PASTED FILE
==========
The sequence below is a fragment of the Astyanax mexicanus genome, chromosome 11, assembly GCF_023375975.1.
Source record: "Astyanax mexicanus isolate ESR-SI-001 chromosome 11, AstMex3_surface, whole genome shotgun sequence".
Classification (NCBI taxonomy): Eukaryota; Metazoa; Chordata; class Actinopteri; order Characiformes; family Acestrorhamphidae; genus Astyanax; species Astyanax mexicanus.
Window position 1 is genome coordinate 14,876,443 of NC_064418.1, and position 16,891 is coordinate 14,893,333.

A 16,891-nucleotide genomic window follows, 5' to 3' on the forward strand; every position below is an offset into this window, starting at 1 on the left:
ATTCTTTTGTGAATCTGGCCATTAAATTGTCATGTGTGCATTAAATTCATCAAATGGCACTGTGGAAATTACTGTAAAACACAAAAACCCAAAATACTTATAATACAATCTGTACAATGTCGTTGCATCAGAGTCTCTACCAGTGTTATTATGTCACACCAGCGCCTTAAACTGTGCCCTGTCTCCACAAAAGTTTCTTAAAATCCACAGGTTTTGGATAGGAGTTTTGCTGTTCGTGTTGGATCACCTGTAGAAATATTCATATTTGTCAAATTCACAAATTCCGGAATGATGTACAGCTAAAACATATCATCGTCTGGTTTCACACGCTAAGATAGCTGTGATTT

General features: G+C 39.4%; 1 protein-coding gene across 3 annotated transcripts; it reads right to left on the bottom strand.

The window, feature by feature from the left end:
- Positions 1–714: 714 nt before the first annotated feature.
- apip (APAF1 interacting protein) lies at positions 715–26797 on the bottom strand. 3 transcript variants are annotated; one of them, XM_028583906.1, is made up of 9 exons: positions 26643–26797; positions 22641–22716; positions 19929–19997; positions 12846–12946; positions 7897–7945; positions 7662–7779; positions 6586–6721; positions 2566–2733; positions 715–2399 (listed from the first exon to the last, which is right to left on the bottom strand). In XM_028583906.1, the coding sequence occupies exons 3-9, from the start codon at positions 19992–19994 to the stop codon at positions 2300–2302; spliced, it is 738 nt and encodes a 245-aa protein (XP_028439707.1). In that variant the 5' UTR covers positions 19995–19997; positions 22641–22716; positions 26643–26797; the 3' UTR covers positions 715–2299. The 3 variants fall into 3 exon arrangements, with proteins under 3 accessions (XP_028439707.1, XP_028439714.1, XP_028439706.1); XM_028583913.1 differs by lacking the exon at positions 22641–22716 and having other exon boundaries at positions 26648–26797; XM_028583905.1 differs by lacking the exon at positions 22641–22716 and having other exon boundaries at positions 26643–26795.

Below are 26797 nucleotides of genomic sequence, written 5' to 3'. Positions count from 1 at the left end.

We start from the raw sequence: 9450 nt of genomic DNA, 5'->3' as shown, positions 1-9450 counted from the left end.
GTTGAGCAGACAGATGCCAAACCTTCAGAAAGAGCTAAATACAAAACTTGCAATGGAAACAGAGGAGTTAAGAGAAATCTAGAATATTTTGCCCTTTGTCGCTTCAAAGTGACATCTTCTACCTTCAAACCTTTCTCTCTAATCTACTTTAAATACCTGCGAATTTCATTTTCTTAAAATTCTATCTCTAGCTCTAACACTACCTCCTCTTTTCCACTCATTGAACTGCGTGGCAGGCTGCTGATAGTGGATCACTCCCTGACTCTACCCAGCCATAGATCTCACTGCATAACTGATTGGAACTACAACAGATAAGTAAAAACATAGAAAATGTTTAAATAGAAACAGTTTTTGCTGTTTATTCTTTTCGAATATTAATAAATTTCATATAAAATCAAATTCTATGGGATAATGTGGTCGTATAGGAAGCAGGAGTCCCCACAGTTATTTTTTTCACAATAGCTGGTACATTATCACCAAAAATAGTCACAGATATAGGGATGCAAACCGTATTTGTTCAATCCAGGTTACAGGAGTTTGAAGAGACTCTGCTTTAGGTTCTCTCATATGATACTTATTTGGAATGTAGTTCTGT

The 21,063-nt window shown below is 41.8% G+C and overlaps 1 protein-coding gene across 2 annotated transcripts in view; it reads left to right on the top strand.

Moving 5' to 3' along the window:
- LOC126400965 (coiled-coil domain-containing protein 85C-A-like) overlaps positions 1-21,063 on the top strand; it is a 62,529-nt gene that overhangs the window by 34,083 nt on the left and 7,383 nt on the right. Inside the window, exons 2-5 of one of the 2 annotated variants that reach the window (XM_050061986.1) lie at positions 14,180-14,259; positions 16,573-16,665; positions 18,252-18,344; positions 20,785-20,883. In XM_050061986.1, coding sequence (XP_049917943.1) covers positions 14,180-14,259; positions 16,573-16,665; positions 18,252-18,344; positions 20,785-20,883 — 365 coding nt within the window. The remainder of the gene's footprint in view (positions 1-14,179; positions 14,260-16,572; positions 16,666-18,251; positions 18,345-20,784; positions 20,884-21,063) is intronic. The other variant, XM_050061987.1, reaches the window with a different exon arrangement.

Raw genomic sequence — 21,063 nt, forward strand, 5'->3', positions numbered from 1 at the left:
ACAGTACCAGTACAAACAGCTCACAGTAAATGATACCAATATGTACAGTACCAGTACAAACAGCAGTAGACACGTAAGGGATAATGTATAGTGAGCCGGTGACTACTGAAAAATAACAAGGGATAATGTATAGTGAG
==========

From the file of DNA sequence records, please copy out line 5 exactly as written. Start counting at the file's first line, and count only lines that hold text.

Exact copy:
A 16,891-nucleotide genomic window follows, 5' to 3' on the forward strand; every position below is an offset into this window, starting at 1 on the left: